Starting Line focuses on Iowa politics, and I’ll be reporting from the Statehouse later today, but I’ve had a nagging desire to write about the recent deplorable situation of Missouri politics, the state I was born and raised in. Several weeks ago the leading Republican candidate for Governor, State Auditor Tom Schweich, committed suicide following an alleged anti-Semetic whisper campaign against him (Schweich was Christian, but had some Jewish ancestry). One of the main suspected culprits is John Hancock, a former GOP consultant and new chair of the Missouri Republican Party.
I grew up in Jefferson City, Missouri, and while I’ve made Iowa my home for nearly 13 years, the Show Me State still holds a place in my political heart. Mel Carnahan was the first elected leader to inspire me to get involved in politics and public service, as I admired his devotion to public education. I can still vividly recall every sad detail of his funeral procession, standing along High Street as a 15-year-old, watching his flag-draped coffin being led by horses in a full military honors display. As I type this I sit underneath a Thomas Hart Benton print I hung in my home office to remind me of the the artist’s beautiful murals in the Missouri State Capitol, which I once gave tours on while an intern there.
I’ve followed Missouri’s descent into such nastiness with dismay for years, but some of the recent news rang particularly true with my short experience in Missouri politics. Paul DeGregorio, a long-time Missouri Republican insider, wrote a letter criticizing Missouri political consultants’ win-at-all-costs strategy, which he felt helped cause Tom Schweich’s suicide. It reminded me of my week at Missouri Boys State in 2002 while in high school. Two Missouri Republican consultants taught our “executive” leadership class about how to make negative ads. One suggestion was to run a list of the number of times your opponent has missed a vote, and then to lie by adding in 3 or 4 extra times. That way, if they call you out on it, you still keep the negative story about them in the press longer. They also showed “funny” ads they made for fundraisers that depicted Democratic leaders like Tom Daschle and Dick Gephardt as animals having sex with each other.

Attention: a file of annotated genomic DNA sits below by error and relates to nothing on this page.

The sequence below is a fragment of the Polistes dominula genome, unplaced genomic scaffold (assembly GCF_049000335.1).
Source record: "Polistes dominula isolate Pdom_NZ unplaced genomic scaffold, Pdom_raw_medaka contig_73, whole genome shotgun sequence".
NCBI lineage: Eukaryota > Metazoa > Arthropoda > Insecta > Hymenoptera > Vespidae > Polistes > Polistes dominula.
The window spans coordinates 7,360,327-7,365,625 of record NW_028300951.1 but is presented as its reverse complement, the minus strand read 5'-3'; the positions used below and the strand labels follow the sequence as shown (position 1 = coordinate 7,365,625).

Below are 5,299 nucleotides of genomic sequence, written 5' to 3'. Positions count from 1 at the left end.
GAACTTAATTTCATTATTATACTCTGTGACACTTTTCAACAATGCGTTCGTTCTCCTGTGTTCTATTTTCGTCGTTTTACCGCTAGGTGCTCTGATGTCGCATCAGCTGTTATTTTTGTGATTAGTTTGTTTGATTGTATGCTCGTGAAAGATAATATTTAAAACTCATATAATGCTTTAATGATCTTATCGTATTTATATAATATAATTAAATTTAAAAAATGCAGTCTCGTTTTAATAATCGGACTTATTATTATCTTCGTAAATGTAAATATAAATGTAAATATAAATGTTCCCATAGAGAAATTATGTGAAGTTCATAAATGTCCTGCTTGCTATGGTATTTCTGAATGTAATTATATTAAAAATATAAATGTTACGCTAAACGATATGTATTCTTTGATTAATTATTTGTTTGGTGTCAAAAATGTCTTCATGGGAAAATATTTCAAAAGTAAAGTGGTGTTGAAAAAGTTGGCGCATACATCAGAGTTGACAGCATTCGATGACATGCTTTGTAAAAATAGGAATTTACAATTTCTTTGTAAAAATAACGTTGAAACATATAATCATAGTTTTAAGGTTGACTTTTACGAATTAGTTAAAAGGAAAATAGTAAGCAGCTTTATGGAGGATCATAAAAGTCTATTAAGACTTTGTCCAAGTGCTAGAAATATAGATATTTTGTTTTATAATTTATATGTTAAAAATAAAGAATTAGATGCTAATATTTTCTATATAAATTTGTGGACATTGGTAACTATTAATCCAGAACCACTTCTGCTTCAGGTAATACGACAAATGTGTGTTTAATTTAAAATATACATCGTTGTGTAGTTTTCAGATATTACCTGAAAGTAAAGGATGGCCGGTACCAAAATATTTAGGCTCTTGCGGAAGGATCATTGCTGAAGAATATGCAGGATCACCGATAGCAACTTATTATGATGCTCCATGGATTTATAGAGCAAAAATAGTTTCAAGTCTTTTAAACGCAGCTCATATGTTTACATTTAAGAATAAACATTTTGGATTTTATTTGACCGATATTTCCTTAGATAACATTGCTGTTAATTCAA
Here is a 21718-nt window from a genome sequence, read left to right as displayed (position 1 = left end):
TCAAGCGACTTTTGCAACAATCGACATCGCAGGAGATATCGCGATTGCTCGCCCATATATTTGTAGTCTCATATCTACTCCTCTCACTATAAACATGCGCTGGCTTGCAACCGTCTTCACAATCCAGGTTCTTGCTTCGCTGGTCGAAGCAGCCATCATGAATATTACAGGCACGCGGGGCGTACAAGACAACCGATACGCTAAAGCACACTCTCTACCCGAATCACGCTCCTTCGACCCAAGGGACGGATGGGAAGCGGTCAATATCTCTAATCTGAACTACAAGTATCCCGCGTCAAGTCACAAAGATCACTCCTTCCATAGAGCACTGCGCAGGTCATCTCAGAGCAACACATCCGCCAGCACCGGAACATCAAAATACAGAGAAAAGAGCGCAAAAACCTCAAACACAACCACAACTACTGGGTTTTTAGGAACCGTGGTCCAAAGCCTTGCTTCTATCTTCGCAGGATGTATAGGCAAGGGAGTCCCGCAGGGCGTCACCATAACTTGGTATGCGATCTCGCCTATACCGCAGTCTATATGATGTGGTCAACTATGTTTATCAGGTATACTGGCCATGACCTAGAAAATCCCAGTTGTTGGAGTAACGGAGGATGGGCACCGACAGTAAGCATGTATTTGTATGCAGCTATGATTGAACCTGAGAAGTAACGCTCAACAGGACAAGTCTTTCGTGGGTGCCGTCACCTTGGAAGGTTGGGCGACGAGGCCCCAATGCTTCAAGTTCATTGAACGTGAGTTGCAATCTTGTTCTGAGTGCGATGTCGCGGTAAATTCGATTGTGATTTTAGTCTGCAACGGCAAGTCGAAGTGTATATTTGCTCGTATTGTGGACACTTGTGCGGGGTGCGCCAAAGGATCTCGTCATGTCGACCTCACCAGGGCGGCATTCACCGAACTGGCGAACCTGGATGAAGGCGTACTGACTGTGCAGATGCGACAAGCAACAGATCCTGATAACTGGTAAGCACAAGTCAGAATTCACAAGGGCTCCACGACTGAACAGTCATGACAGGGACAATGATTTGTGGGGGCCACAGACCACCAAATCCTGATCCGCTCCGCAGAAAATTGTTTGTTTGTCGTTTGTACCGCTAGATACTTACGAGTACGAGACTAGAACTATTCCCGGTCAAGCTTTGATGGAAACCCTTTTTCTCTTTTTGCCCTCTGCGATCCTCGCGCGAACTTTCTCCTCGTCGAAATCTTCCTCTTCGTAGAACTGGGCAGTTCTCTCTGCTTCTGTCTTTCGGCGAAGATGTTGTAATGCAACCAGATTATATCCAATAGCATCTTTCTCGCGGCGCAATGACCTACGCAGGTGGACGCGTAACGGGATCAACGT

I didn’t know how to process that at the time, but now as veteran of many Iowa campaigns, I can’t believe anyone would teach young leaders such atrocious tactics. I wonder how many fellow young and impressionable attendees took those lessons to heart. I also wonder how many millions of dollars those consultants have made since.
I doubt I will ever return to politics in my home state, even though it played a major role in my interest in the field. Every disgusting story of Missouri’s love for the politics of personal destruction provides that much clearer contrast with Iowa’s basic decency in its political dealings. The people here are well-informed, moderate in temperament while passionate in advocacy, and aren’t as easily swayed by negative attacks. Our two states may share a border, but our levels of political discourse are worlds apart. I only hope some level of sanity returns to the Show Me State, so that other young people don’t leave it with such a distaste in their mouth as I have.
by Pat Rynard